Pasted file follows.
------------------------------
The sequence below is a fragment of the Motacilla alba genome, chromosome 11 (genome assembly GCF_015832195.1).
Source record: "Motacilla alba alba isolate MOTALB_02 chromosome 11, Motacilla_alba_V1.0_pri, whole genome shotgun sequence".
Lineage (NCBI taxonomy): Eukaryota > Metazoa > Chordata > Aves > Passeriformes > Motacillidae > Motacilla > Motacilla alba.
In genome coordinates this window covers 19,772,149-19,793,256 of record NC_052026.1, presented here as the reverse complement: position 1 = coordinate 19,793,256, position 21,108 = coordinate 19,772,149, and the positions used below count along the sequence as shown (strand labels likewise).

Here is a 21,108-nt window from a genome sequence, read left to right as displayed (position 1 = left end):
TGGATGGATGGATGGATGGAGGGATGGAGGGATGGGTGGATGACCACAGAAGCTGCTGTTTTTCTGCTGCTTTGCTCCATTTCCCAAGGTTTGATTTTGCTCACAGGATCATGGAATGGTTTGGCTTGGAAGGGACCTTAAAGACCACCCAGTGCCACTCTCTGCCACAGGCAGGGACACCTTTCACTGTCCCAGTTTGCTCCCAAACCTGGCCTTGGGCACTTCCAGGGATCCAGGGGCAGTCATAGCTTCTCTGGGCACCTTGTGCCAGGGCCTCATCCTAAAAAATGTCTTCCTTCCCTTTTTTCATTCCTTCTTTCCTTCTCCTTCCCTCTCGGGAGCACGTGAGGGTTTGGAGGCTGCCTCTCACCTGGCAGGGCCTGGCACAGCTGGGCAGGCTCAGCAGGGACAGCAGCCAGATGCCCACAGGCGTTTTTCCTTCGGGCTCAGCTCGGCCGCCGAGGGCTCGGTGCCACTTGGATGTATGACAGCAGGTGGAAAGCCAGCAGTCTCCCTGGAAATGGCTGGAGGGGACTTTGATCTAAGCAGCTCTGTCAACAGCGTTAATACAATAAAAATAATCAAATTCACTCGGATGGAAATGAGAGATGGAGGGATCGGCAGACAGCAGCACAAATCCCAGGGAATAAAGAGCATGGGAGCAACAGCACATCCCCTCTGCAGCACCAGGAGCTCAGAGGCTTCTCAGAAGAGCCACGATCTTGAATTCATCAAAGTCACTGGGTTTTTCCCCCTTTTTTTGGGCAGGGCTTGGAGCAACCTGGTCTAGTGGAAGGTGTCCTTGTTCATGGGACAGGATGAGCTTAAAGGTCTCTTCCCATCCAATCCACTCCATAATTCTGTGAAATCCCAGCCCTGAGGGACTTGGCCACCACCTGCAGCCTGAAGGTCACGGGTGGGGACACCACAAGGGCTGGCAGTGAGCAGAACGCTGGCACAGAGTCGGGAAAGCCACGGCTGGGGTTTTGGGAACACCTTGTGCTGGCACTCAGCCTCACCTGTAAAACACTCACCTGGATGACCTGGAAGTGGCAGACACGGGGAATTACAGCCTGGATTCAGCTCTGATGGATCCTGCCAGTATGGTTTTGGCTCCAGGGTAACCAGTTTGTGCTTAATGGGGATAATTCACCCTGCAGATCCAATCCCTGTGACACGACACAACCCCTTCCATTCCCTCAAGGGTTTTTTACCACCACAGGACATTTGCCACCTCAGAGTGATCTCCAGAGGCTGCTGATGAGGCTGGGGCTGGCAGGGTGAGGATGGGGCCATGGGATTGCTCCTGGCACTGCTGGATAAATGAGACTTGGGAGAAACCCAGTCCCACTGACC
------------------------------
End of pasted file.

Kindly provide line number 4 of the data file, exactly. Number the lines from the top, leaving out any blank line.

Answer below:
In genome coordinates this window covers 19,772,149-19,793,256 of record NC_052026.1, presented here as the reverse complement: position 1 = coordinate 19,793,256, position 21,108 = coordinate 19,772,149, and the positions used below count along the sequence as shown (strand labels likewise).